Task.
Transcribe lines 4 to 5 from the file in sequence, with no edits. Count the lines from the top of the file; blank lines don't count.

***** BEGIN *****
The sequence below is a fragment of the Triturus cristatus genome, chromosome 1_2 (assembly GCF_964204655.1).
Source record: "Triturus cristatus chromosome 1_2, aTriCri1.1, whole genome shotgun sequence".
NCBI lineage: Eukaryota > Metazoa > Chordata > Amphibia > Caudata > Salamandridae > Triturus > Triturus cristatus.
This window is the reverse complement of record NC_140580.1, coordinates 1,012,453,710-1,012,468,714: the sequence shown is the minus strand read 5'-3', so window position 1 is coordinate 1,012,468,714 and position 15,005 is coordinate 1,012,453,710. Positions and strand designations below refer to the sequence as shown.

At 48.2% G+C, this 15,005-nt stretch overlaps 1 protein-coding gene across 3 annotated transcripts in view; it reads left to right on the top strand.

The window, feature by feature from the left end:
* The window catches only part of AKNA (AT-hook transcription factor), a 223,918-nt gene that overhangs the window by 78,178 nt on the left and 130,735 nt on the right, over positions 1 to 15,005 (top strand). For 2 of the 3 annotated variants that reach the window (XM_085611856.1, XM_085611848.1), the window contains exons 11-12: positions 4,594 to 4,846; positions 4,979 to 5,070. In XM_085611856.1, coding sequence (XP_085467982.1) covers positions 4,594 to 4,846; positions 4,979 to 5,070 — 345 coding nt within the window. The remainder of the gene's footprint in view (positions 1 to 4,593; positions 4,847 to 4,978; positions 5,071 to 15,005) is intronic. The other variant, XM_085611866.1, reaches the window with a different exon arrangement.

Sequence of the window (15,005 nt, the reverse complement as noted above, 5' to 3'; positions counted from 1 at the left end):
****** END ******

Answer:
This window is the reverse complement of record NC_140580.1, coordinates 1,012,453,710-1,012,468,714: the sequence shown is the minus strand read 5'-3', so window position 1 is coordinate 1,012,468,714 and position 15,005 is coordinate 1,012,453,710. Positions and strand designations below refer to the sequence as shown.

At 48.2% G+C, this 15,005-nt stretch overlaps 1 protein-coding gene across 3 annotated transcripts in view; it reads left to right on the top strand.